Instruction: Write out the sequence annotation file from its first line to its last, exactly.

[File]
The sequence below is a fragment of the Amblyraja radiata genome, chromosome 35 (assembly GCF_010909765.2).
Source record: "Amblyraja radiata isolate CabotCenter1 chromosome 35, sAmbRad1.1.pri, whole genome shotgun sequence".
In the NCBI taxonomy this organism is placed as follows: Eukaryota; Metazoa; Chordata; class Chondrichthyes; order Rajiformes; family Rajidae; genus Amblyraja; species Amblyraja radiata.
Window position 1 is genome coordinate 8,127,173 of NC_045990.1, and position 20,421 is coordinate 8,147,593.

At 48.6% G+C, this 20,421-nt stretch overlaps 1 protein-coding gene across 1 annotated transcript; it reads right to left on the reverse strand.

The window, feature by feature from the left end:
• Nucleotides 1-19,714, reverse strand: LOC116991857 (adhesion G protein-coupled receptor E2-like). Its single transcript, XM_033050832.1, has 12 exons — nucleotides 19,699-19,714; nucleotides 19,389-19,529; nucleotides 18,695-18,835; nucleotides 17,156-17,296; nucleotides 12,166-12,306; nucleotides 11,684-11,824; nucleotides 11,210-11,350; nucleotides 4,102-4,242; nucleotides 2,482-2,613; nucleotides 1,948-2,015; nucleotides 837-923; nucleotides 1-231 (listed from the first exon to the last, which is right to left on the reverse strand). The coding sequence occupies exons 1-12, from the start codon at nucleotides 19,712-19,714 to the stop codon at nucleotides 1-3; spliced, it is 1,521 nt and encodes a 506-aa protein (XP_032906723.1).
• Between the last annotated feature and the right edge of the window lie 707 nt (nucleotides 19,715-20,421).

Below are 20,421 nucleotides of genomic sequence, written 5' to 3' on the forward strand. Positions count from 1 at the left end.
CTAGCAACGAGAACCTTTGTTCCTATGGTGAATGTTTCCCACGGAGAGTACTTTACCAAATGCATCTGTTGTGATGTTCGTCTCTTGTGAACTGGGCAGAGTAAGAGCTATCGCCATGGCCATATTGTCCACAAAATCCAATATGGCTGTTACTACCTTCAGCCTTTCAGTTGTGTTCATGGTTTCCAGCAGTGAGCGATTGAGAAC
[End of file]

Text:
The sequence below is a fragment of the Amblyraja radiata genome, chromosome 35 (assembly GCF_010909765.2).
Source record: "Amblyraja radiata isolate CabotCenter1 chromosome 35, sAmbRad1.1.pri, whole genome shotgun sequence".
In the NCBI taxonomy this organism is placed as follows: Eukaryota; Metazoa; Chordata; class Chondrichthyes; order Rajiformes; family Rajidae; genus Amblyraja; species Amblyraja radiata.
Window position 1 is genome coordinate 8,127,173 of NC_045990.1, and position 20,421 is coordinate 8,147,593.

At 48.6% G+C, this 20,421-nt stretch overlaps 1 protein-coding gene across 1 annotated transcript; it reads right to left on the reverse strand.

The window, feature by feature from the left end:
• Nucleotides 1-19,714, reverse strand: LOC116991857 (adhesion G protein-coupled receptor E2-like). Its single transcript, XM_033050832.1, has 12 exons — nucleotides 19,699-19,714; nucleotides 19,389-19,529; nucleotides 18,695-18,835; nucleotides 17,156-17,296; nucleotides 12,166-12,306; nucleotides 11,684-11,824; nucleotides 11,210-11,350; nucleotides 4,102-4,242; nucleotides 2,482-2,613; nucleotides 1,948-2,015; nucleotides 837-923; nucleotides 1-231 (listed from the first exon to the last, which is right to left on the reverse strand). The coding sequence occupies exons 1-12, from the start codon at nucleotides 19,712-19,714 to the stop codon at nucleotides 1-3; spliced, it is 1,521 nt and encodes a 506-aa protein (XP_032906723.1).
• Between the last annotated feature and the right edge of the window lie 707 nt (nucleotides 19,715-20,421).

Below are 20,421 nucleotides of genomic sequence, written 5' to 3' on the forward strand. Positions count from 1 at the left end.
CTAGCAACGAGAACCTTTGTTCCTATGGTGAATGTTTCCCACGGAGAGTACTTTACCAAATGCATCTGTTGTGATGTTCGTCTCTTGTGAACTGGGCAGAGTAAGAGCTATCGCCATGGCCATATTGTCCACAAAATCCAATATGGCTGTTACTACCTTCAGCCTTTCAGTTGTGTTCATGGTTTCCAGCAGTGAGCGATTGAGAAC